Of the five Armed Services the Navy ranks as fifth and last in importance. This certainly does not mean that the Navy is weak-simply that the other armed services are stronger.
In all, the Soviet Navy has four fleets: Northern, Pacific, Baltic and Black Sea, in order of strength.
Each of the four fleets has six arms of service:
Diversionary SPETSNAZ naval sub-units
Coastal Rocket and Artillery Troops
The first two of these are considered the primary arms of service; the remainder, including surface ships, are seen as auxiliary forces.
The Commander-in-Chief of the Navy has a purely administrative function, since the Northern Fleet is subordinated, for operational purposes, to the Stavka and the three other fleets to the C-in-Cs of the respective Strategic Directions. In addition to his administrative function, however, the C-in-C of the Navy is the Stavka's main adviser on the operational use of the Navy. In certain situations, too, on the instructions from the Stavka, he may direct groups of ships operating in the open sea. But he has no independent operational planning function; this is entirely the responsibility of the General Staff.
Soviet naval strength is based on submarines. These are divided by function, into submarines used for:
They are further classified according to their method of propulsion-nuclear or diesel-electric. The building of diesel-electric submarines (except for some used for diversionary or reconnaissance purposes) has been halted. Henceforth all Soviet submarines will have nuclear propulsion.
Nuclear submarines are grouped in divisions, each of 8 to 12. All the submarines in a division have the same type of armament. A flotilla consists of 4 to 5 divisions. They have mixed complements and may consist of between 35 and 64 nuclear submarines with varying functions.
Diesel-electric submarines are organised in brigades each of 8 to 16. Brigades may form divisions (2 to 3 brigades) or squadrons (4 to 6 brigades).
Each fleet has a naval aviation component designated, for instance, `Naval Aviation of the Northern Fleet'. Each such component is made up of air divisions and of independent regiments and is the equivalent of an Air Army. Each fleet's naval aviation normally includes a division armed with long-range air-to-surface missiles, for operation against enemy aircraft carriers, one or two divisions of long-range anti-submarine aircraft and independent regiments with anti-submarine seaplanes, torpedo-bombers, reconnaissance aircraft and supply and transport aircraft. In the last few years regiments of deck-landing aircraft and helicopters have been formed.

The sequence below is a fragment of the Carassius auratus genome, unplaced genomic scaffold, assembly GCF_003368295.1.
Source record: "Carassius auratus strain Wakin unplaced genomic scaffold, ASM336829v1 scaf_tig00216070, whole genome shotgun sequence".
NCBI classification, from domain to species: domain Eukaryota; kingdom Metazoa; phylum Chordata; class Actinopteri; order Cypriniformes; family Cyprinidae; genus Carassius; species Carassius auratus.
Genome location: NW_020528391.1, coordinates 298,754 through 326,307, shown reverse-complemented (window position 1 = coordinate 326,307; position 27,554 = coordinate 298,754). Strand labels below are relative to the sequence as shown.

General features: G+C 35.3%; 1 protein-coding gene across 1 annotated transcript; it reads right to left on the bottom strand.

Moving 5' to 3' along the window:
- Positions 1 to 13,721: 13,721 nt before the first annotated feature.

The Soviet Navy must be the only one in the world in which a nuclear-propelled cruiser, armed with missiles, is relegated to an auxiliary category. In fact, every Soviet surface ship, whether it is a battleship or a missile-cruiser, ranks as auxiliary (the exception is the aircraft carrier which is considered as a part of the naval air force). Perhaps this is correct; in a global war submarines and aircraft would play the primary roles. All other forces would work to support them. And, no matter how the number of Soviet surface ships may grow, Soviet submarines will always outnumber them. Moreover there has recently been a noticeable trend towards an increase in the displacement of submarines and it is quite possible that they will eventually surpass the surface ships in tonnage, too, and will maintain their superiority permanently.
Soviet surface ships are organised in groups (for small ships only), brigades (medium-size ships and groups of smaller ones), divisions and squadrons.
In the next few years, the Soviet Navy will be enlarged by the acquisition of a series of large nuclear-propelled missile cruisers. Intensive work is being put into the design and building of large nuclear-propelled aircraft carriers. Ships like the Moskva and the Kiev have only been built in order to acquire the experience needed before really large ships are built. Particular attention will be paid to the building of large landing ships which are capable of a high degree of independence. The construction of small surface ships will continue. Despite the enormous progress which has been made in building surface ships, however, they will continue to be classified as auxiliary forces.
The presence of diversionary SPETSNAZ sub-units in the Soviet Navy is a closely guarded secret. Yet they exist and have done so for a long time. Already by the end of the 1950s each Fleet had its own SPETSNAZ diversionary brigade, under the direct command of the Third Department of the Intelligence Directorate at Naval Headquarters.
A diversionary brigade has one division of miniature submarines, two or three battalions of frogmen, a parachute battalion and a communications company. It forms an entirely independent combat unit and an independent arm of service within the fleet. For camouflage purposes, its members sometimes wear the uniform of the marine infantry. In other circumstances they may wear any other type of uniform, again as camouflage. The parachutists wear Naval Aviation uniform, the crews of the miniature submarines, of course, that of ordinary submarine crews, the remainder that of seagoing personnel, coastal artillery forces, etc.